He declared: “Americans are outraged by the situation in Burma, where a military junta has imposed a 19-year reign of fear.” While no doubt the corrupt military regime that rules the country has carried out brutal repression against its people, the claim that “Americans are outraged” by these practices is belied by the fact that given the virtual failure of either the administration or the mass media to pay any attention to the developments there, most Americans know nothing about them.
Bush’s new measures were hardly sweeping, amounting to further restrictions on visas for Myanmar officials and their families and financial sanctions against the ruling junta and its backers.
The pretense that the Bush administration’s concerns lie with the aspirations of the people of Myanmar, who have taken to the streets in recent days in mass demonstrations, is farcical. The US government has supported and directly installed countless military dictatorships from Indonesia to Chile, helping them to carry out far worse atrocities than the Burmese junta in suppressing their own people.
Rather, under mantle of “liberation” and “democracy,” US imperialism is once again pursuing its own strategic interests, attempting to bring to power a pro-American government that would open up the country to exploitation by US capital. Given the Myanmar government’s close economic and political relations with neighboring China, such an exercise in regime change would significantly advance Washington’s attempts to challenge Beijing for supremacy in the region, while steadily working to militarily encircle China.
Also invoked as targets for the American-led “mission of liberation” were the governments of Iran, Cuba, Zimbabwe, Sudan, Belarus, North Korea and Syria, all of which Washington has presumably found guilty and sentenced to be overthrown.
Continuing with his invocation of the Universal Declaration, Bush cited a passage affirming that “everyone has the right to a standard of living adequate for the health and well-being of himself and of his family, including food and clothing and housing and medical care.”
He used this clause to engage in a round of shameless and deceptive self-congratulation, proclaiming US benevolence in the distribution of food internationally and, in particular, in assistance to the campaign to combat AIDS in sub-Saharan Africa.
The reality, as the news agency Reuters reported earlier this month, is that “food donations to the world’s hungry have fallen to their lowest level since 1973.” The impending crisis, which threatens starvation for sections of the world’s 850 million people facing hunger, is driven by the capitalist market. Food prices have soared, in no small part due to the drive by the US to promote the production of corn-based ethanol as an alternative to gasoline.
As for AIDS funding, Bush’s presentation of Washington’s role obscures the fact that the US ranks fifth among donor nations relative to the size of their national economies. Inadequate funding for the programs—as well as restrictions imposed on the use of US aid crafted to please the Christian right—means that millions of Africans will be denied any treatment.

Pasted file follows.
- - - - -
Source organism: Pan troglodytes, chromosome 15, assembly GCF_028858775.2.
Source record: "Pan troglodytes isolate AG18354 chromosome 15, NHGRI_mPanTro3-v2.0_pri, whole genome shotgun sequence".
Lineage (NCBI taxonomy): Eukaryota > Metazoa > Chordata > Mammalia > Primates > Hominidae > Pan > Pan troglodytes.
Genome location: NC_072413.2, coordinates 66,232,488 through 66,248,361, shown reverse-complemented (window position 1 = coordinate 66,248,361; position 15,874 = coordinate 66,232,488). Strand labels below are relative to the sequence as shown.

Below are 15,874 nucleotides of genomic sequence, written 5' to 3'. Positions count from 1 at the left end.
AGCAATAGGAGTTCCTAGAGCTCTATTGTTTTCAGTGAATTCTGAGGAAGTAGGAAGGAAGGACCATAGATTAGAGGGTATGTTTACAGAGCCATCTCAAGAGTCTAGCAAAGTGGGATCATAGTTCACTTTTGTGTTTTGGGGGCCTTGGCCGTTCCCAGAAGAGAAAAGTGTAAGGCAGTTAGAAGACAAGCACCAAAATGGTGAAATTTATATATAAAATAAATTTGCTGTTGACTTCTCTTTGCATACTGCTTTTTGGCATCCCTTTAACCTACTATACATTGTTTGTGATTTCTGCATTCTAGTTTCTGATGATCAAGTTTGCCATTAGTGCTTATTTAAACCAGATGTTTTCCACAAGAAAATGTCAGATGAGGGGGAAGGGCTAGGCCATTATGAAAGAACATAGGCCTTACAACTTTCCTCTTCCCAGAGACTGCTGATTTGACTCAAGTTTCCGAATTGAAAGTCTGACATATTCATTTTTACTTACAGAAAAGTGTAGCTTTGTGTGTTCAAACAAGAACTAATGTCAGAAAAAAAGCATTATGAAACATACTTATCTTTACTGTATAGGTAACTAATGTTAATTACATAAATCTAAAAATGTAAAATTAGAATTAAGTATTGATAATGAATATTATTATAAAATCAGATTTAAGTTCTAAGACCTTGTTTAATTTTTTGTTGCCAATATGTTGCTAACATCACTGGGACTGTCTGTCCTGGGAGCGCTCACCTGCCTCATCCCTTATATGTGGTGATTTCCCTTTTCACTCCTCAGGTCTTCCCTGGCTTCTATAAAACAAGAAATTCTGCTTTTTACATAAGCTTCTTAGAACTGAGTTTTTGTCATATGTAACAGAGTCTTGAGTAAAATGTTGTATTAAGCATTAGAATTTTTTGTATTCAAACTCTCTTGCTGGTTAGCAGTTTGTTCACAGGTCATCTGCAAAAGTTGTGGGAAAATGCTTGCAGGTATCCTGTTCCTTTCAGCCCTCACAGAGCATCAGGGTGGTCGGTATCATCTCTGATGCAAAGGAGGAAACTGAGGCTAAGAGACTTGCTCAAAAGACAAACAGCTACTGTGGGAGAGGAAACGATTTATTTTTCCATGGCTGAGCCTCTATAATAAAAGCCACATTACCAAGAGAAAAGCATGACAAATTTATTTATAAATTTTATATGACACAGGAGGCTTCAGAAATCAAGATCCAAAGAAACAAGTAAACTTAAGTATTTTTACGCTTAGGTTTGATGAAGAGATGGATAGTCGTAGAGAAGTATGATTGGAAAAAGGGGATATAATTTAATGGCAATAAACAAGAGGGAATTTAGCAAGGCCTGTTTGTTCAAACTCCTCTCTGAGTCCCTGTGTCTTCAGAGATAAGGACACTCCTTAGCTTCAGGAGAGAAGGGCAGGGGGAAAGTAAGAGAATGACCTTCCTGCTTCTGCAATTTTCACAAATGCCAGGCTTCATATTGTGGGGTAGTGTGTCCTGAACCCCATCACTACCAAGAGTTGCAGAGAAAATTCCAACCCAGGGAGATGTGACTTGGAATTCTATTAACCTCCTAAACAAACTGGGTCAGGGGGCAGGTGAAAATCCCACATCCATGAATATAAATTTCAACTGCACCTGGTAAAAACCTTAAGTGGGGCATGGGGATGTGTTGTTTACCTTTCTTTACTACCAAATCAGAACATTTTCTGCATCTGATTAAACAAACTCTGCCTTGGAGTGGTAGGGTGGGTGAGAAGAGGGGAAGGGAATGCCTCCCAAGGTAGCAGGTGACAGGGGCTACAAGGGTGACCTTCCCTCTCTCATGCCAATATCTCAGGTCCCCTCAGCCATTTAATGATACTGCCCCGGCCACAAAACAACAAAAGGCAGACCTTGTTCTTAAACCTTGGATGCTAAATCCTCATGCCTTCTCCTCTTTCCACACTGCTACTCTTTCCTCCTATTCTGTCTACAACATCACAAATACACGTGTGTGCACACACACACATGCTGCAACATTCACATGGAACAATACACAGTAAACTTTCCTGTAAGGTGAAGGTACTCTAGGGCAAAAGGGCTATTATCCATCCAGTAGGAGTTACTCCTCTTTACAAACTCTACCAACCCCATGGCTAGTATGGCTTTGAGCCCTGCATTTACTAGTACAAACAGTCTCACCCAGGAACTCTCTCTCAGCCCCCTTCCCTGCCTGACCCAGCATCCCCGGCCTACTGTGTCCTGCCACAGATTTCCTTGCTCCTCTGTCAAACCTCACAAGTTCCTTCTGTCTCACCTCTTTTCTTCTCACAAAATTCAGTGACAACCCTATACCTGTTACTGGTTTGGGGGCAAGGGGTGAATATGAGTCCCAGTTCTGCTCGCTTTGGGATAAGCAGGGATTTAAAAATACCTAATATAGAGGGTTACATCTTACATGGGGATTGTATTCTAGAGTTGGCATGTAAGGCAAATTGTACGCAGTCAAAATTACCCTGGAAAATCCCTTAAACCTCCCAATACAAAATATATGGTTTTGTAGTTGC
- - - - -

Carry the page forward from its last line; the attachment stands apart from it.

Meanwhile, US aid as a whole amounts to a paltry sum compared to the vast wealth that Wall Street appropriates from the rest of the world and is utilized largely as a weapon to facilitate this global looting process. In 1970, international donor nations signed an agreement that they would assign 0.7 percent of their national incomes to foreign aid. While no country has come close to donating this amount, in the US last year aid amounted to just 0.17 percent of gross national income.
Finally, Bush warmed up to his subject, citing the Universal Declaration’s assertion of the “right to work” and to “just and favorable conditions of work” as an argument for free-market capitalism and the tearing down of all barriers to the exploitation of the world’s economy by the transnational banks and corporations.
Bush closed his remarks with a demand that the UN reform itself, again invoking “the American people” and their supposed disappointment with the functioning of the world body’s Human Rights Council. In essence, Bush demanded that the council focus on denouncing Cuba, Venezuela, North Korea and Iran and halt its criticism of Israel for killing civilians in Lebanon and suppressing the Palestinians in Gaza and the West Bank.
Behind Bush’s criticism is the embarrassing reality that Washington has chosen for the last two years not to seek a seat on the Human Rights Council for fear that it would fail to get the necessary votes.
The successive revelations over Abu Ghraib, Guantánamo, extraordinary renditions and CIA torture—not to mention the continued use of the death penalty at home—makes the US the most fitting target for human rights charges. Yet it presumes to dictate to the world which countries should be investigated and which should not. Naturally those where Washington is seeking regime change—such as Iran, Cuba and Venezuela—are vilified, while those despotic regimes considered strategic allies of the US—Pakistan, Saudi Arabia, Egypt and Israel, Washington’s chief ally in suppressing the Arab masses—are declared above suspicion.
Bush’s appearance before the UN General Assembly was an entirely predictable exercise in imperialist arrogance, rank hypocrisy and double-talk in service of American big business. In the final analysis, his speech was probably more significant for what it omitted than for the American president’s absurd posturing as a crusader for human rights and universal liberation. Behind the virtual silence on Iraq and Iran, new and more terrible crimes are being prepared.